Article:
Every now and then arguments over smoking cigarettes take a decidedly strange turn. In a recent conversation my friends Anthony and Isabella objected to my aesthetic taste.
My friend Dan took my side. What prompted this was a noir image of a sexy woman sitting on a curb –which Anthony considered disguising on account of the fact that the woman was smoking – which I considered sexy precisely because she was smoking.
“There is something sexy about a woman smoking – it suggests that she is smoking hot – and that she is a bit risqué.” I went on to say “Smoking is not disgusting. Smoking is a statement of liberty. There was a time when women could not openly smoke in society. A woman lighting up a cigarette said she was ready to flaunt convention, it was kind of letting your hair down.”
I then brought up the issue that smoking is liberation and thus freedom and I cited Prague Spring 1968 – my argument for that is listed directly at the end of this response. Anthony objected as did Isabella on account that it was 44 years ago and when Dan said “it could also be pointed out that life itself is an act of self-destruction, in that you end up dead. And, to quote my magnificent self: ‘I refuse to tiptoe carefully through my life, only to arrive safely at my death.’ “ Isabella disagreed arguing that we ought to chose more wisely and that “Destruction is linear, but life is a cycle… ”
Here then are my several responses:
I Of will power, alleged ignorance and good manners
In answer to the “the years ago people didn’t know” argument.
INCORRECT. In 1950 my Grandfather Marian Burakowski was a smoker like everyone else – he smoked 3 packs a day of hard-core Polish cigarettes – filterless – “Popularne” – these would be analogous to “Lucky Strike” filterless – x3 in strength. On his way from Gdansk to Warsaw he was travelling with some German tourists who were reading German language medical magazines. Since my Grandfather was fully fluent in German and since he was a Doctor – he asked to read the latest medical news.
The feature article in one of the German Medical magazines indicated that research conducted since at least 1930 showed conclusively that smoking decreases one’s life by at least 5 years if not 10. My Grandfather quit smoking the next day. He quit from 3 packs a day to 0 overnight. In the 1965 when he was visiting Paris – out of curiosity – he lit up a cigarette – vomited and considered himself cured. Not many people had such will power. His wife – my Grandmother didn’t quit smoking until the early 1970’s using a tapering off method.
BUT… even though both of my grandparents were doctors – they NEVER did more than offer a professional opinion that smoking was unhealthy. If you wanted to smoke – they never objected. In fact even after my Grandfather quit there were always fresh cartons of cigarettes in the house – in fact – Polish brands and foreign brands some bought with hard currency sat in the dining room next to the Vodka, Wine and Brandy. My Grandparents didn’t drink – but they had guest over who drank – and who smoked!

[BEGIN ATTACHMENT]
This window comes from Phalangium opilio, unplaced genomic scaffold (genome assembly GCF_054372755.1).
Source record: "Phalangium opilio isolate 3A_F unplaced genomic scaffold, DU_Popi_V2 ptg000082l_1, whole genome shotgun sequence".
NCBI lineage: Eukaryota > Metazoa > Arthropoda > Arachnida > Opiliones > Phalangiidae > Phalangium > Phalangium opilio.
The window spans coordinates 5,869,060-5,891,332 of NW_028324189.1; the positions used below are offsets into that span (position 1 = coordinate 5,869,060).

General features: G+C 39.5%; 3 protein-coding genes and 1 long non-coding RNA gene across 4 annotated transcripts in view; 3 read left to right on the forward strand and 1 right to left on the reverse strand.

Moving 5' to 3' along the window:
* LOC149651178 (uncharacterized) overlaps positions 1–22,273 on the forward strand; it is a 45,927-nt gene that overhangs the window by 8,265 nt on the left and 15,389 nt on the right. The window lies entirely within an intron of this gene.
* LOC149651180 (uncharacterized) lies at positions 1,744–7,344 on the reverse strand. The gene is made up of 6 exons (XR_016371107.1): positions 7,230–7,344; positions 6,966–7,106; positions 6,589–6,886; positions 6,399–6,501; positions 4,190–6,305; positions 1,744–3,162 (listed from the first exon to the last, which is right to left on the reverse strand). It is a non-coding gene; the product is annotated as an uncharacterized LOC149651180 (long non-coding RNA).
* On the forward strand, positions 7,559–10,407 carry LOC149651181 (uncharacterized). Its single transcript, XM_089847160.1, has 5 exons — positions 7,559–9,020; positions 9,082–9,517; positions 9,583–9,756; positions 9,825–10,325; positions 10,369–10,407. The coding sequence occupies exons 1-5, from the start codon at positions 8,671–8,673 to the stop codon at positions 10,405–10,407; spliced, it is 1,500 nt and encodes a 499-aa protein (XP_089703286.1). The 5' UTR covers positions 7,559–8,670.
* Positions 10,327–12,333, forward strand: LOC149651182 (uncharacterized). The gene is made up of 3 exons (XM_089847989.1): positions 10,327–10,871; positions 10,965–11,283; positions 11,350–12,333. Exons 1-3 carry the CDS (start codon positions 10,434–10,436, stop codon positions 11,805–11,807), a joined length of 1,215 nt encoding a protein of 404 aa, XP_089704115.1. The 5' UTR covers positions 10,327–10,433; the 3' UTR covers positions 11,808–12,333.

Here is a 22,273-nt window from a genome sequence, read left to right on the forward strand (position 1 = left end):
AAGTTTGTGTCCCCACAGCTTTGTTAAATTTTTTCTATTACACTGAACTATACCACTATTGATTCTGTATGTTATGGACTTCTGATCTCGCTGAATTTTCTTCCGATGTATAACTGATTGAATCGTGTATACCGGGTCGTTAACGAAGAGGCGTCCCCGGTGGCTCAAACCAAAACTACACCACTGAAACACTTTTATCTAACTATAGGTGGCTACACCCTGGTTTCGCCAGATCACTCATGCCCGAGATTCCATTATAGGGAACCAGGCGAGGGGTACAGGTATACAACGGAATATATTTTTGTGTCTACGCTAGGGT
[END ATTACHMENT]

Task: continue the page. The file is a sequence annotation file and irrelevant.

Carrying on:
So as the evening wore on – it was often the case that some good conversation was interrupted by a lack of cigarettes on the part of the guest. The guest would then get up and say “I need to get going, I’m out of cigarettes,” at which point my Grandfather would produce his stash of cartons and suggest he stay and smoke his – if he has to smoke. The point is – A: My Grandfather never chastised adults over their choice of bad habits – he offered an opinion ONLY if asked. B: Cigarettes were legal, like Absinth before WWII – so he kept them in his home for his guests. C: He wasn’t tempted by them because he had WILL POWER. And finally everyone knew in 1950 that Cigarettes will kill you. Everyone who was educated knew – which brings me to my next point.
II A choice I can respect
In answer to the “choosing wisely” argument.
In the mid 1950’s – Jean Paul Sartre – the Existentialist – related the following anecdote in the company of his sometime friend, fellow countryman, fellow Existentialist and fellow writer Albert Camus – this was witnessed by others of the Existentialist movement. This anecdote I will paraphrase here. Sartre – still a young man at the time that the anecdote took place walked in to a bar where he saw several young men smoking. A few of them were also known to be drug users – heavier narcotics like heroin. Sartre was fascinated by this and decided to investigate. He chose the smartest one of them and asked the following question.
“Why do you smoke?”
“Because I enjoy it so much,” said the student.
“But you know it is killing you, don’t you?”
“Of course, everyone knows that cigarettes kill,” replied the student.
“Then why smoke?” Asked Sartre.
When the students could not come up with a quick enough and clever enough response – Jean Paul Sartre volunteered an answer, in fact two.
“You smoke knowing that the cigarettes will kill you, so there can only be two explanations for your actions. Either you smoke because you are addicted to the drug, or you smoke because you are suicidal and you have chosen this particular method by which to commit suicide. So which is it? Are you suicidal or addicts?”
The students thought about it for a while and one by one they answered. Let’s say there were ten of them. Nine said they smoked because they were addicted to the drug. One student said he was suicidal. Sartre then pointed to the nine and said: